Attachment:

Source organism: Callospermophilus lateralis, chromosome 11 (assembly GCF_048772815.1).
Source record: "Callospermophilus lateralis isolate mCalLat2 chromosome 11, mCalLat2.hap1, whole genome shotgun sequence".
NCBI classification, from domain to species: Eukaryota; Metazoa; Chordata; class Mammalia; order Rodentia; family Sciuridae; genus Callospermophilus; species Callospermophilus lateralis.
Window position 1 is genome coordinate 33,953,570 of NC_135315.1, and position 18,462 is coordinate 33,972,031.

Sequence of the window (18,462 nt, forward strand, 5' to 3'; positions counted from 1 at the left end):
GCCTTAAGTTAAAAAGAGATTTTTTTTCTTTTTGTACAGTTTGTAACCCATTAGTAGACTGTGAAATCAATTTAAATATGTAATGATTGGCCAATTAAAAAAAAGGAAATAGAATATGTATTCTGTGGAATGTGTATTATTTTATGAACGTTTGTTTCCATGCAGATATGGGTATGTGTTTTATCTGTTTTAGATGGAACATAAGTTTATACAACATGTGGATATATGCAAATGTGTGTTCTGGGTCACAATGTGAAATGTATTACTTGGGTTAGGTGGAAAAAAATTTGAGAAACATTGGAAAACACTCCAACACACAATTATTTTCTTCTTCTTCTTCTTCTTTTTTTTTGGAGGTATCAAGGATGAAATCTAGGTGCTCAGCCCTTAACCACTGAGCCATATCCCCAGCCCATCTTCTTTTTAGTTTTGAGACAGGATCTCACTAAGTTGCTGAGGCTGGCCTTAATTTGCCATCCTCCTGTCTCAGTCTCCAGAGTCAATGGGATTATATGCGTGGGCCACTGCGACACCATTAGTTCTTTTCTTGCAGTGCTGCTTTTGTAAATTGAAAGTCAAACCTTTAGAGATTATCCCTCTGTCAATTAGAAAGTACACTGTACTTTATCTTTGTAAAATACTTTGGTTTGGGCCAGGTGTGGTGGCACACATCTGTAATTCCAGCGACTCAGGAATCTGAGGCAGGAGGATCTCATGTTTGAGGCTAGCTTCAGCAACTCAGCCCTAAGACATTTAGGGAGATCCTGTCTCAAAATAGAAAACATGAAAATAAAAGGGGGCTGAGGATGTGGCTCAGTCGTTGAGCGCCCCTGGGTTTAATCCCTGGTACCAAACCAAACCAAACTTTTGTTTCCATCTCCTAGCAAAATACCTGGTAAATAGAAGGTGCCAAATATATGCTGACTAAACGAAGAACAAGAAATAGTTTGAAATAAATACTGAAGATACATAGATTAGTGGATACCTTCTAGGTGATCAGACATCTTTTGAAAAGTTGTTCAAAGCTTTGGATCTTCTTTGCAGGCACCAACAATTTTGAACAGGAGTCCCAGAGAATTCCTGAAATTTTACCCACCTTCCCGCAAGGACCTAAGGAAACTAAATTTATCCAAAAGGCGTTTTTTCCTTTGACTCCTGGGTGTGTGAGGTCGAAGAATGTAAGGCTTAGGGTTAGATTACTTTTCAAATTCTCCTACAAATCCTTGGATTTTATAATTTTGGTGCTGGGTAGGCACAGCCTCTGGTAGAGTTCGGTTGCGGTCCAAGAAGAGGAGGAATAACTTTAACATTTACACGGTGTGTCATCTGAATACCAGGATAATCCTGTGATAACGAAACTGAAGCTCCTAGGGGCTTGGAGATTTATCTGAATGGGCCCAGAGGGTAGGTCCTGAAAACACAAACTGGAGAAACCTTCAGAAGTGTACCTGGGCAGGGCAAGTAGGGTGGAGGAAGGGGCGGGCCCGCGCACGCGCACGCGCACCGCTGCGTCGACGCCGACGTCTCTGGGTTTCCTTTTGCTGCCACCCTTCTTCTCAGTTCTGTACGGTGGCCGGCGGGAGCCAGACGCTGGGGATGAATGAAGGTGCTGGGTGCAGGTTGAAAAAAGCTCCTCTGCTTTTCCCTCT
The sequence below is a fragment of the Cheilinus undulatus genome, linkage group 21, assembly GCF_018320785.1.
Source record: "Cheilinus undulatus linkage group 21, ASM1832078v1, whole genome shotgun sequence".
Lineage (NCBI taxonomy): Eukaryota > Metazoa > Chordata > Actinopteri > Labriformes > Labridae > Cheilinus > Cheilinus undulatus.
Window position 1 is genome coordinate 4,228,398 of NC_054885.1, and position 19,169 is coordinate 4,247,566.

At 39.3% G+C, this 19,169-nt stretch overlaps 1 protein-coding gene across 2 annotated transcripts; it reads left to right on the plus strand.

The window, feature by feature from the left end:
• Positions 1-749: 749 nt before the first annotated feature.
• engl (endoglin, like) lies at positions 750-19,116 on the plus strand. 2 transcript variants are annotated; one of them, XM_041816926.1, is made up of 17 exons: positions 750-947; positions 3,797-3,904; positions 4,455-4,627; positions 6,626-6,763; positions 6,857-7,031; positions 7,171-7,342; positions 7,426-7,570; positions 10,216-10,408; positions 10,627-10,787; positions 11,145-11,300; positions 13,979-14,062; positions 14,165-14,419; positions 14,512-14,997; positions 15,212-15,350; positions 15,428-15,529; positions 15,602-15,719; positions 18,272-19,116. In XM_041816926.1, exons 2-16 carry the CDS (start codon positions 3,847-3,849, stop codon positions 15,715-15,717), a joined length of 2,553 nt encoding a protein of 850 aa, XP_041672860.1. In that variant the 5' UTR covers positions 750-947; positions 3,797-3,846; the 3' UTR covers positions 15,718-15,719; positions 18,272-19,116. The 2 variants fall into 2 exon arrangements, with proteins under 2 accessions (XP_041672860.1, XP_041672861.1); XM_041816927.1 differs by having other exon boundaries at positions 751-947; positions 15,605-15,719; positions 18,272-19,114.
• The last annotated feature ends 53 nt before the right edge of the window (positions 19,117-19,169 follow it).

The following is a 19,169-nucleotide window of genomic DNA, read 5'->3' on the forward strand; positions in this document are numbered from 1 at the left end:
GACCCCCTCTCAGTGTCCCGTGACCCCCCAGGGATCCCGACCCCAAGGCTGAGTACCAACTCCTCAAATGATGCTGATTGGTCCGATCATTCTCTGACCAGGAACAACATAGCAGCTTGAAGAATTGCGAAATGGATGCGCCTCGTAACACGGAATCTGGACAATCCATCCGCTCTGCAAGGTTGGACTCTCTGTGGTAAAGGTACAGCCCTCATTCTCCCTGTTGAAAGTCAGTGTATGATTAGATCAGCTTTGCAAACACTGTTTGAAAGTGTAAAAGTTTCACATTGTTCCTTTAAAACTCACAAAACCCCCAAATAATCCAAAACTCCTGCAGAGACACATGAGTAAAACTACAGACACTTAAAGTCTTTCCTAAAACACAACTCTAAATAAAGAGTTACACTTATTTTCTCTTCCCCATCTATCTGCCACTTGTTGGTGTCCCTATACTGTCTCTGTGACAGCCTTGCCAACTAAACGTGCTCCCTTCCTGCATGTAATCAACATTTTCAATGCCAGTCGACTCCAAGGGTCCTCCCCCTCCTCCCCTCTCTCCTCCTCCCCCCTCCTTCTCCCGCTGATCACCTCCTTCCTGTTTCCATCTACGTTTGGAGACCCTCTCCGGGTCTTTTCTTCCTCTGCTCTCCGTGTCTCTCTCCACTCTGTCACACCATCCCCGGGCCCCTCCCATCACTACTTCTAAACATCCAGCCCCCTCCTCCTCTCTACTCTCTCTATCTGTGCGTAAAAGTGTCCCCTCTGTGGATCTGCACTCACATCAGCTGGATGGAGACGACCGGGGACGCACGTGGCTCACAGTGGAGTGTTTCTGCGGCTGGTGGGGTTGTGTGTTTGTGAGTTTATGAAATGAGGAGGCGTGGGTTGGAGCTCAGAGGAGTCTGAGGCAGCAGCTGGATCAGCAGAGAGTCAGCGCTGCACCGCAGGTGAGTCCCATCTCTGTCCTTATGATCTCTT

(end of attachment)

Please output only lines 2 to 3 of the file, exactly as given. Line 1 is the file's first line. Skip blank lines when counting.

Source record: "Callospermophilus lateralis isolate mCalLat2 chromosome 11, mCalLat2.hap1, whole genome shotgun sequence".
NCBI classification, from domain to species: Eukaryota; Metazoa; Chordata; class Mammalia; order Rodentia; family Sciuridae; genus Callospermophilus; species Callospermophilus lateralis.